But at least some of the allegations in Padilla’s motion mirror claims that were first made by FBI agents and lawyers for detainees held at Guantánamo and which were later confirmed by the U.S. military. An investigation ordered by Gen. Bantz J. Craddock, commander of the U.S. Southern Command, found last year that military interrogators at Guantánamo did in fact subject some detainees to yelling and loud noises, disrupt their sleep patterns, lower the temperatures in their cells to make them uncomfortable—all in an effort to “lower their resistance” and get them to provide interrogators with more information. The report found that in 2002, Secretary of Defense Donald Rumsfeld himself approved sleep deprivation as an authorized technique to use against one particularly high-value detainee, a Saudi prisoner named Mohammed Qahtani who was suspected of being the 20th hijacker in the 9/11 attacks. Rumsfeld also approved the use of adjusting the air conditioner to extremely cold levels in the interrogation of a second Guantánamo detainee, the report found.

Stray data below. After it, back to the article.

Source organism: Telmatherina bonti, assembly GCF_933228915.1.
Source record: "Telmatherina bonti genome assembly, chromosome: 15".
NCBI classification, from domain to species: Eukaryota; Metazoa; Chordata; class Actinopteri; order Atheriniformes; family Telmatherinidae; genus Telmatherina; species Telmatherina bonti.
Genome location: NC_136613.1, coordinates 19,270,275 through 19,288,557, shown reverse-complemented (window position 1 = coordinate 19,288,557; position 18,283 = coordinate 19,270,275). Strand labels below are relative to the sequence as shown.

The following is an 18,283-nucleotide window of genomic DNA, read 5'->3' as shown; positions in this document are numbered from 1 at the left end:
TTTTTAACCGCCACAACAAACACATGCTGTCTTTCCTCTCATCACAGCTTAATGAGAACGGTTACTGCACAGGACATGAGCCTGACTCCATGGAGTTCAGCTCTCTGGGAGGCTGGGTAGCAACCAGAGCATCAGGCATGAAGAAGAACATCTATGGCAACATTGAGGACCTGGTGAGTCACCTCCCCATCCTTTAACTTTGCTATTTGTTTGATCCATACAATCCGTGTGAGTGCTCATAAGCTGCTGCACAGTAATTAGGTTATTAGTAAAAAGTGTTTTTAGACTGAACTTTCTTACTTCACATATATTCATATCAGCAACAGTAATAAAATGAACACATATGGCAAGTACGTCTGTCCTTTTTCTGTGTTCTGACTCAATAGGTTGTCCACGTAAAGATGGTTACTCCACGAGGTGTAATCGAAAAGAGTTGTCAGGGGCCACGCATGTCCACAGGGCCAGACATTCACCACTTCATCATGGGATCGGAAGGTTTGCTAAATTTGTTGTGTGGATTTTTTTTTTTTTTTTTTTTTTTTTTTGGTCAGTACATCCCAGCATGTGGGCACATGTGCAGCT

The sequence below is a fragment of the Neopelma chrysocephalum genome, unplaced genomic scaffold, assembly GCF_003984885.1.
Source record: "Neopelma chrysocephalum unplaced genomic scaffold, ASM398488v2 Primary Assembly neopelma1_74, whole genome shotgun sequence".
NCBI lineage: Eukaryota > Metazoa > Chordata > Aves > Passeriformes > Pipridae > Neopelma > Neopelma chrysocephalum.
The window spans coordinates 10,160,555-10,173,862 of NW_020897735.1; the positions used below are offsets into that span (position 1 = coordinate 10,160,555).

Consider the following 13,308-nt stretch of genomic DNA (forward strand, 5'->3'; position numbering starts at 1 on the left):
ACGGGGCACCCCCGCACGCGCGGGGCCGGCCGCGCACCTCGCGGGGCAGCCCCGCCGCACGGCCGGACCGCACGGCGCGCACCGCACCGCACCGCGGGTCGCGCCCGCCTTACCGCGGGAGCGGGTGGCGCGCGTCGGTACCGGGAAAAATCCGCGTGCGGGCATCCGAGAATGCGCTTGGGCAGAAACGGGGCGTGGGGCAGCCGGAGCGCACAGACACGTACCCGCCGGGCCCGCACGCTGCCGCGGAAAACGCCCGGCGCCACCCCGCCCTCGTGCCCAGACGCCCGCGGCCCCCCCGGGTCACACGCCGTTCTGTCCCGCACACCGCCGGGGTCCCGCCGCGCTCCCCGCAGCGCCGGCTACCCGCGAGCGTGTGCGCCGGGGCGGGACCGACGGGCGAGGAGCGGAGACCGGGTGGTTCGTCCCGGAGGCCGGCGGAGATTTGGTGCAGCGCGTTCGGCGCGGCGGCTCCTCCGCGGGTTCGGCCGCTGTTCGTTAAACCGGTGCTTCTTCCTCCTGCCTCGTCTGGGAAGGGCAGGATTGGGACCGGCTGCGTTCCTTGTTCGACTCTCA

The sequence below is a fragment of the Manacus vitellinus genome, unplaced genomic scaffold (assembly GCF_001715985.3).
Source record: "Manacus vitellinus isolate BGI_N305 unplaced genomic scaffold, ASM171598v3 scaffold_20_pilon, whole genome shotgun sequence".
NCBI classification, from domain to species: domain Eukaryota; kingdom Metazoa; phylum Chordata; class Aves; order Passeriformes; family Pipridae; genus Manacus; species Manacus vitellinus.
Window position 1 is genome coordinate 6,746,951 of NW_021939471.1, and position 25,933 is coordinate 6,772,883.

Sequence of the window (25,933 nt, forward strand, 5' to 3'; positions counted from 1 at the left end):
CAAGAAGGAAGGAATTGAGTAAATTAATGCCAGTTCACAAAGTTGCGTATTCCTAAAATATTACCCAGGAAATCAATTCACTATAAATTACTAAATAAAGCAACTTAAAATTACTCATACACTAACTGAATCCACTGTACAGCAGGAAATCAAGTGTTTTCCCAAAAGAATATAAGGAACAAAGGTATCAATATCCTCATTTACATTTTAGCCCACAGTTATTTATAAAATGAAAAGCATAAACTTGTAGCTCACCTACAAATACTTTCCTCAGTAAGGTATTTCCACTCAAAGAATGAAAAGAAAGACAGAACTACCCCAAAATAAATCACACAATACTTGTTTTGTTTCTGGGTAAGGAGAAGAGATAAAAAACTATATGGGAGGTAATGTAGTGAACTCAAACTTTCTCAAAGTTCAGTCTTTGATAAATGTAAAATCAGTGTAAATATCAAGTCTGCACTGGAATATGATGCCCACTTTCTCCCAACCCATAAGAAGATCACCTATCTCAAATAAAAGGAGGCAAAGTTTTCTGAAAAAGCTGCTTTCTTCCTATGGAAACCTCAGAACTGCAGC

It is still far from clear that, even if Judge Cook orders a hearing on Padilla’s claims, it will make a difference to the outcome of his case. Prosecutors have argued that because they are not planning on using any evidence derived from Padilla’s interrogations, the circumstances of how he was treated make no legal difference. Cook would essentially have to find that the treatment of Padilla “shocks the conscience” of the court—a heavy legal burden—for the case against him to be dismissed.